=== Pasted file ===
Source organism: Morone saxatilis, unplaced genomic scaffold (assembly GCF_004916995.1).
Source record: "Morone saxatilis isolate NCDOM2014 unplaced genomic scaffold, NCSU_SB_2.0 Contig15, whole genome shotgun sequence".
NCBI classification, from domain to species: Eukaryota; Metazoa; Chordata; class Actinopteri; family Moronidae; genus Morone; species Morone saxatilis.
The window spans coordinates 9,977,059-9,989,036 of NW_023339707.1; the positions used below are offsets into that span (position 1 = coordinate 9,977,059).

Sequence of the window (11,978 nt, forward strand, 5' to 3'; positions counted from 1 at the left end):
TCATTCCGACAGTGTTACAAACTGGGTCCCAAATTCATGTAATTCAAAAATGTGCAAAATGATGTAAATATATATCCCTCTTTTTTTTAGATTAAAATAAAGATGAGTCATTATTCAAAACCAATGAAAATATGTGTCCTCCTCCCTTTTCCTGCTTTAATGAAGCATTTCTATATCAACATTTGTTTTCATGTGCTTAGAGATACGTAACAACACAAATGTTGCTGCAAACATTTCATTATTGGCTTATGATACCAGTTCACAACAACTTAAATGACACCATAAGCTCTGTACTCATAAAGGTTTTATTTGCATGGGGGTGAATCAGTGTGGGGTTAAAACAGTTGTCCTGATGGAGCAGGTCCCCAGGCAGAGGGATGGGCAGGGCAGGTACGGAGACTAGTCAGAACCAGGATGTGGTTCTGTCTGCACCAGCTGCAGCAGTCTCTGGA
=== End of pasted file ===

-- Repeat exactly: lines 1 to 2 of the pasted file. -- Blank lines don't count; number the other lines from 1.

Source organism: Morone saxatilis, unplaced genomic scaffold (assembly GCF_004916995.1).
Source record: "Morone saxatilis isolate NCDOM2014 unplaced genomic scaffold, NCSU_SB_2.0 Contig15, whole genome shotgun sequence".